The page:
12 Presented at TASK, November 29, 2006 Forensicom Ltd. Taking Notes Each entry should be time stamped Entries should be chronological Notes are made at or near the time of the incident. Use 24 hour clock to avoid confusion Do not erase, alter or change them Use strikethrough on an incorrect entry When are my notes good enough? Each entry should be time stamped Entries should be chronological Notes are made at or near the time of the incident. Use 24 hour clock to avoid confusion Do not erase, alter or change them Use strikethrough on an incorrect entry When are my notes good enough?

13 Presented at TASK, November 29, 2006 Forensicom Ltd. Continuity of Evidence

14 Presented at TASK, November 29, 2006 Forensicom Ltd. Continuity of Evidence Continuity is the documentation of the life cycle of an evidence item. An unbroken chain of events that accounts for the evidence at all times Continuity is the documentation of the life cycle of an evidence item. An unbroken chain of events that accounts for the evidence at all times

15 Presented at TASK, November 29, 2006 Forensicom Ltd. Continuity of Evidence Who handled it? What did they do with it? When did this occur? Where was it taken or stored? Did anyone alter/handle/tamper with the evidence? Who handled it? What did they do with it? When did this occur? Where was it taken or stored? Did anyone alter/handle/tamper with the evidence?

16 Presented at TASK, November 29, 2006 Forensicom Ltd. Continuity of Evidence Many different documents that can be used for tracking evidence. Numbered bags, tamper-proof seals etc. Never alter the original evidence item by writing on it. See example forms Many different documents that can be used for tracking evidence. Numbered bags, tamper-proof seals etc. Never alter the original evidence item by writing on it. See example forms

17 Presented at TASK, November 29, 2006 Forensicom Ltd. Continuity of Evidence Continuity forms

18 Presented at TASK, November 29, 2006 Forensicom Ltd. Analysis of Evidence The integrity of the evidence must be preserved No “quick peeks” Never work on the original media Use a hash function to verify the integrity of the original before and after you image it. Use hashing to verify the integrity of your working copies. The integrity of the evidence must be preserved No “quick peeks” Never work on the original media Use a hash function to verify the integrity of the original before and after you image it. Use hashing to verify the integrity of your working copies.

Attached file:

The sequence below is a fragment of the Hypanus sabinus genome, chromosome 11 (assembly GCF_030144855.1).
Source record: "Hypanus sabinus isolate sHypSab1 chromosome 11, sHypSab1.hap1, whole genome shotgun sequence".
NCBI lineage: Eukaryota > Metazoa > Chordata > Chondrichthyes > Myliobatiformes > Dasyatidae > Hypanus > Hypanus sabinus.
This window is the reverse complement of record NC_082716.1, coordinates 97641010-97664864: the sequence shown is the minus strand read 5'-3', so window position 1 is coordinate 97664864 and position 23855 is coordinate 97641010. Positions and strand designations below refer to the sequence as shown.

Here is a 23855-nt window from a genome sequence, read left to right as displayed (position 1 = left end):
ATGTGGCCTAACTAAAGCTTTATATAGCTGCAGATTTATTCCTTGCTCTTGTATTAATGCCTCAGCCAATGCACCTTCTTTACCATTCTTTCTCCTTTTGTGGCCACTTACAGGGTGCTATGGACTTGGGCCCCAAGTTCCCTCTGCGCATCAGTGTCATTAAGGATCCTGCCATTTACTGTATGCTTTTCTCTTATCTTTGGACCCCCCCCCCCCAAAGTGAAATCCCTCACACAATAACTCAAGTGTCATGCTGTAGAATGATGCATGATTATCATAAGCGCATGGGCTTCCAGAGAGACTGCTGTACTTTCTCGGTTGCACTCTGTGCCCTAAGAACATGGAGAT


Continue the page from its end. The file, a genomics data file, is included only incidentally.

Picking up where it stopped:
19 Presented at TASK, November 29, 2006 Forensicom Ltd. Analysis of Evidence Use more than one tool Use ONLY PROPERLY LICENCED tools Test and verify your tools before putting them into production. Maintain documentation on your test process and subsequent results. Ultimately your process and results must be repeatable if required by the court. Use more than one tool Use ONLY PROPERLY LICENCED tools Test and verify your tools before putting them into production. Maintain documentation on your test process and subsequent results. Ultimately your process and results must be repeatable if required by the court.

20 Presented at TASK, November 29, 2006 Forensicom Ltd. Effective Reporting There is no “standard” report Know the purpose for the report Always consider that your report could end up in court, no matter how informal the case. Keep it absolutely professional, clear and concise. There is no “standard” report Know the purpose for the report Always consider that your report could end up in court, no matter how informal the case. Keep it absolutely professional, clear and concise.

21 Presented at TASK, November 29, 2006 Forensicom Ltd. Effective Reporting Civil & Internal HR cases Only include relevant information Use summary pages for executive summary, findings and opinions Put the technical stuff in appendices Attached a sworn affidavit No speculation or unrelated information Civil & Internal HR cases Only include relevant information Use summary pages for executive summary, findings and opinions Put the technical stuff in appendices Attached a sworn affidavit No speculation or unrelated information

22 Presented at TASK, November 29, 2006 Forensicom Ltd. Effective Reporting Criminal Cases An unbiased review of all the evidence Case summary up front Technical info at the back No opinions unless requested by Crown NO TECHNICAL TALK Use a glossary Criminal Cases An unbiased review of all the evidence Case summary up front Technical info at the back No opinions unless requested by Crown NO TECHNICAL TALK Use a glossary